The “Do It All” Challenge

As parents, we have our own stories of schedules and responsibilities to juggle. At times, it can feel overwhelming.

As a working parent, there are a few things that I wished I appreciated earlier:

  • Guilt: There will always be some amount of guilt when you have to take your child to the doctor’s instead of going into the office, or when family time gets shrunk due to work related pressures. On and off, guilt comes as a ghost to question our choices or remind us of how imperfect we are. Instead of turning those moments into an “see, you can’t do it all”, think of yourself as your best friend and share those words of encouragement that your best friend would have heard from you.
  • Stress: If you find yourself stressed, identify what is causing it and whether you can rewrite the script. Is it the work itself or is it about setting some unrealistic expectations?
    • The work-induced stress: A few years back, it felt like I had the world over my shoulders. One morning when I dropped off my child to daycare, a simple “Have a great day” from one of the teachers initiated a whole dialogue in my mind. “If she knew how hard and stressful my work is, she would not say that to me”. Every morning, hearing that simple greeting started eroding the previously held belief that I can’t enjoy my work because it’s so stressful. If you find yourself in this situation, challenge yourself to look at the different aspects of your day with increased appreciation. It could be the joy of learning something new or attending a training that would enhance your skills.
    • The self-induced stress: We are good at to-do lists. However, it is self defeating to assess the success and productivity of a day based solely on achieving all that was initially planned. This is because our to-do list might be twice longer than what can reasonably be accomplished in a single day, or because complexities arise pushing out initial timelines. Continuously setting realistic expectations and allowing for interruptions are key to manage stress.
  • Imposter syndrome: We are facing our own fears as we are called to take on expanded profession-related responsibilities. Despite being pulled in all directions, we still need to keep it all together. If that’s how you feel right now, remind yourself that this is a common feeling when you are in fact growing. In other words, you are already rocking it!
  • Support system: If you are trying to “do it all”, you might be finding yourself more sleep deprived than others. For every family, the definition of the support system may look differently. What looks like the perfect solution for you and your family could be unfeasible or undesirable for someone else.
  • Purpose: It is easy to see how we can’t measure up to perfection. However, if despite sleepless night(s), or any other manifestation of your imperfect “do it all”, you are finding yourself enthusiastically glued to your computer, research paper or anything else, profession-related, that likely means you are walking in your purpose. Find the strength to continue and embrace your purpose and potential, knowing you are meant and equipped for this exact journey.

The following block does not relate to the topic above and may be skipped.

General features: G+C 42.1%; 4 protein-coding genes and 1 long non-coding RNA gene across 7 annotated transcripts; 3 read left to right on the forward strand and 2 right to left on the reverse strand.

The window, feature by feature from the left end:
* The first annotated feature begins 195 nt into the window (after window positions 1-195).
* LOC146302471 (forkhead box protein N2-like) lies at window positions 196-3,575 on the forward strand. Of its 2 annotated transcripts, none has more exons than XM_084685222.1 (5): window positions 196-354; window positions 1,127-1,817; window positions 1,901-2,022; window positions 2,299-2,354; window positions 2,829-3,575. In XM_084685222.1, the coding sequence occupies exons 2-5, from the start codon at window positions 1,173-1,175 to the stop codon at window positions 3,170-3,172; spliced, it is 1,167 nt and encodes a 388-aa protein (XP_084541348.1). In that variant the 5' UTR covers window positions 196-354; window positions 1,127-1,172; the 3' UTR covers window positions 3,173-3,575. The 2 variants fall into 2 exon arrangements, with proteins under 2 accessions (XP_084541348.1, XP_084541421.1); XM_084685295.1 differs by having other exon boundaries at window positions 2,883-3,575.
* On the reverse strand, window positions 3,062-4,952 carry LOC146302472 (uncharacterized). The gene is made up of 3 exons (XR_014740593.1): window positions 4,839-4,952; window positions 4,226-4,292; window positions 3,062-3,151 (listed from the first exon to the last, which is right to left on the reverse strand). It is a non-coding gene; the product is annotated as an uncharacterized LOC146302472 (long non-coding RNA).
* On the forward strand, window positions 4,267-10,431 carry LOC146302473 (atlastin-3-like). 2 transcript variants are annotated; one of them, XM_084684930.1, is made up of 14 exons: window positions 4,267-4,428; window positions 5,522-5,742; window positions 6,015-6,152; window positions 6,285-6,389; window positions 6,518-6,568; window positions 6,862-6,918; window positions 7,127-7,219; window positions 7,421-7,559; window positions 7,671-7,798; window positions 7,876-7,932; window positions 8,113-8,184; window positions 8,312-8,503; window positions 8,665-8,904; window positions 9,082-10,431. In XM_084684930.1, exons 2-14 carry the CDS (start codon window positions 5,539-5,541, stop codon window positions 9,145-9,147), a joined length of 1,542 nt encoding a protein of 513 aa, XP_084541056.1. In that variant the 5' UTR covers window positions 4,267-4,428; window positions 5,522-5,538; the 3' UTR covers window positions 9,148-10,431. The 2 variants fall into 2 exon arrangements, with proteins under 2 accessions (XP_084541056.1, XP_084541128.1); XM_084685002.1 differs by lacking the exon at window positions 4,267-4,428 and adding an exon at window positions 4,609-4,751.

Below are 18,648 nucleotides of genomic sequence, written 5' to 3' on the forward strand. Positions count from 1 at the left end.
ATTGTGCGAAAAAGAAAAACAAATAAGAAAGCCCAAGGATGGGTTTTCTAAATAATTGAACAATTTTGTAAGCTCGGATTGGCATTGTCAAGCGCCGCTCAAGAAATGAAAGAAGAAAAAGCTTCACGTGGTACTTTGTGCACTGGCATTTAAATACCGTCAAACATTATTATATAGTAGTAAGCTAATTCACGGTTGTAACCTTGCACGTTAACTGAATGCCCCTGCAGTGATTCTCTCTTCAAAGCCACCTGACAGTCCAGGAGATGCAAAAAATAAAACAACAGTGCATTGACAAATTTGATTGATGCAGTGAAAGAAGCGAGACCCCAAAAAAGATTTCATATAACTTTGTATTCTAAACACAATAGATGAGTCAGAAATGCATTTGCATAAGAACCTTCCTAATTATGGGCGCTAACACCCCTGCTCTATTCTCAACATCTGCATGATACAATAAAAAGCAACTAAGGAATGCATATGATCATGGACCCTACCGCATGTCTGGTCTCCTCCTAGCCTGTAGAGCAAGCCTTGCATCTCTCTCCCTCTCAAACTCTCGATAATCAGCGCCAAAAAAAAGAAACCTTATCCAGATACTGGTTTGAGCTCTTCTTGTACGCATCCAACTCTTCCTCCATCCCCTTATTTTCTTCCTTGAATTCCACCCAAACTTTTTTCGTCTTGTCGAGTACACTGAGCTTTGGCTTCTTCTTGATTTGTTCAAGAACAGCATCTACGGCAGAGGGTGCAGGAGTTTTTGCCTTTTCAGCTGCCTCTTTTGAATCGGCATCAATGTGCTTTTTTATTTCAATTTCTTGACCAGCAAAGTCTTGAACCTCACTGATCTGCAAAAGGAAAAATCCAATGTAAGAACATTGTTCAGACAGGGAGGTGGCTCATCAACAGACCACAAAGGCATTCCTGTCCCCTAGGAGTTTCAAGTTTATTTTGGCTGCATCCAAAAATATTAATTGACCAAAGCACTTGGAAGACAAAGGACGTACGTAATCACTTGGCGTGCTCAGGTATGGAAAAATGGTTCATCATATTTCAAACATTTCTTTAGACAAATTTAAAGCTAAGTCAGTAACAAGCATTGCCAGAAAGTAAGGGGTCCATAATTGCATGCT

• Values: The struggle of “doing it all” brings to surface the ways we may seem to be failing at times at home or at work. However, those same ways can be opportunities to share or instill values, teach strengths, and inspire. You are likely teaching your child the value of discipline and hard work, of being afraid but still trying, or you may be an informal or formal mentor for future parents to be. Communicate intentionally such that your story is not one of daily grind, but of impact and inspiration.

For those who tend to carry the burden of the “do it all”, there is immense power and relief in knowing that our story is not an isolated one. On the contrary, it is one shared by many. There will be times when we feel like we have failed short and that is all right and part of the journey.

Published by Helene R. Johnson

Helene R. Johnson is a pseudonym. Living life as a mom and manager. Articles are also published on, a site dedicated to human resources with a focus on transformational change and development.

2 thoughts on “The “Do It All” Challenge

  1. And why not constantly use prioritization methods of this huge to do list. Eisenhower works perfectly in every field. And also from time to time it is just a joy to notice that the world will not end when a deadline is not reached. And yes, we are only humans and doing it all is, from my point of view, an utopy when wanting to do it alone.
    On another way, let’s teach our children that taking moments without doing anything (just enjoying a cup of tea and watching over the window, for example, without a purpose ..) is simply good for our brain and mental balance. But it’s just a point of view.


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